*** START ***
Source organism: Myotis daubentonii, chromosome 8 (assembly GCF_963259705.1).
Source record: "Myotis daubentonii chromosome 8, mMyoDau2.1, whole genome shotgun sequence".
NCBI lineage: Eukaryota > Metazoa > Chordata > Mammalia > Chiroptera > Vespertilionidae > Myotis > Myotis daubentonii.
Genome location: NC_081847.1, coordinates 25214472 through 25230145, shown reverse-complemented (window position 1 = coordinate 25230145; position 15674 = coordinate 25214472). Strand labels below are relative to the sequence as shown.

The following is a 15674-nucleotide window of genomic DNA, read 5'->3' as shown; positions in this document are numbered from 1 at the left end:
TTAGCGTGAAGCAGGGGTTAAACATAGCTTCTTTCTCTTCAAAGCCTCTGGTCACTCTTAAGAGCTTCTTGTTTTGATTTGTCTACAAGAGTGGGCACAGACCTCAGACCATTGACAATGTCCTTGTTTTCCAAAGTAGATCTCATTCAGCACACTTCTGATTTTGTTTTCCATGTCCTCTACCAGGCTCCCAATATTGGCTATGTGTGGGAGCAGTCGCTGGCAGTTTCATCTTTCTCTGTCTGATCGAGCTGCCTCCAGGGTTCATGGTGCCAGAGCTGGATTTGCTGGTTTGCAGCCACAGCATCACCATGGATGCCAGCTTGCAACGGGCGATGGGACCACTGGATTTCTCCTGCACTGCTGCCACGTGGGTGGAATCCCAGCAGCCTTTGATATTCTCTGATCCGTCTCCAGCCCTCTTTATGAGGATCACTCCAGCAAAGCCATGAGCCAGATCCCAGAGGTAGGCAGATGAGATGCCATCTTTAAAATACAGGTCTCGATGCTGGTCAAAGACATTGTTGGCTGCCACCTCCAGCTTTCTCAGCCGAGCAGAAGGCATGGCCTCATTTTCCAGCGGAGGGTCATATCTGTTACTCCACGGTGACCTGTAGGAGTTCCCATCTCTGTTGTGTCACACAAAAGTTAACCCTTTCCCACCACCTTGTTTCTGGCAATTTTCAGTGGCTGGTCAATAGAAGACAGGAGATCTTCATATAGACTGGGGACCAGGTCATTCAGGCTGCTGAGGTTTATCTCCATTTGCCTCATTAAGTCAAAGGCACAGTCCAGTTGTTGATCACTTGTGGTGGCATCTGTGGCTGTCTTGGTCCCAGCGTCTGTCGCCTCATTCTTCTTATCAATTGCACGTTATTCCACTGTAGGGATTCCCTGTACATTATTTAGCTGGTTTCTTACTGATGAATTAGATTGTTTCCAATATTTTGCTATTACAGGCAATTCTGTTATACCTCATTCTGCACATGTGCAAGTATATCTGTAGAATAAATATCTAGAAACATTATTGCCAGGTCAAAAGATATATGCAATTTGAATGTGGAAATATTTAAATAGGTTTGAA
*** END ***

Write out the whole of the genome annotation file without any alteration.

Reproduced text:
Source organism: Myotis daubentonii, chromosome 8 (assembly GCF_963259705.1).
Source record: "Myotis daubentonii chromosome 8, mMyoDau2.1, whole genome shotgun sequence".
NCBI lineage: Eukaryota > Metazoa > Chordata > Mammalia > Chiroptera > Vespertilionidae > Myotis > Myotis daubentonii.
Genome location: NC_081847.1, coordinates 25214472 through 25230145, shown reverse-complemented (window position 1 = coordinate 25230145; position 15674 = coordinate 25214472). Strand labels below are relative to the sequence as shown.

The following is a 15674-nucleotide window of genomic DNA, read 5'->3' as shown; positions in this document are numbered from 1 at the left end:
TTAGCGTGAAGCAGGGGTTAAACATAGCTTCTTTCTCTTCAAAGCCTCTGGTCACTCTTAAGAGCTTCTTGTTTTGATTTGTCTACAAGAGTGGGCACAGACCTCAGACCATTGACAATGTCCTTGTTTTCCAAAGTAGATCTCATTCAGCACACTTCTGATTTTGTTTTCCATGTCCTCTACCAGGCTCCCAATATTGGCTATGTGTGGGAGCAGTCGCTGGCAGTTTCATCTTTCTCTGTCTGATCGAGCTGCCTCCAGGGTTCATGGTGCCAGAGCTGGATTTGCTGGTTTGCAGCCACAGCATCACCATGGATGCCAGCTTGCAACGGGCGATGGGACCACTGGATTTCTCCTGCACTGCTGCCACGTGGGTGGAATCCCAGCAGCCTTTGATATTCTCTGATCCGTCTCCAGCCCTCTTTATGAGGATCACTCCAGCAAAGCCATGAGCCAGATCCCAGAGGTAGGCAGATGAGATGCCATCTTTAAAATACAGGTCTCGATGCTGGTCAAAGACATTGTTGGCTGCCACCTCCAGCTTTCTCAGCCGAGCAGAAGGCATGGCCTCATTTTCCAGCGGAGGGTCATATCTGTTACTCCACGGTGACCTGTAGGAGTTCCCATCTCTGTTGTGTCACACAAAAGTTAACCCTTTCCCACCACCTTGTTTCTGGCAATTTTCAGTGGCTGGTCAATAGAAGACAGGAGATCTTCATATAGACTGGGGACCAGGTCATTCAGGCTGCTGAGGTTTATCTCCATTTGCCTCATTAAGTCAAAGGCACAGTCCAGTTGTTGATCACTTGTGGTGGCATCTGTGGCTGTCTTGGTCCCAGCGTCTGTCGCCTCATTCTTCTTATCAATTGCACGTTATTCCACTGTAGGGATTCCCTGTACATTATTTAGCTGGTTTCTTACTGATGAATTAGATTGTTTCCAATATTTTGCTATTACAGGCAATTCTGTTATACCTCATTCTGCACATGTGCAAGTATATCTGTAGAATAAATATCTAGAAACATTATTGCCAGGTCAAAAGATATATGCAATTTGAATGTGGAAATATTTAAATAGGTTTGAA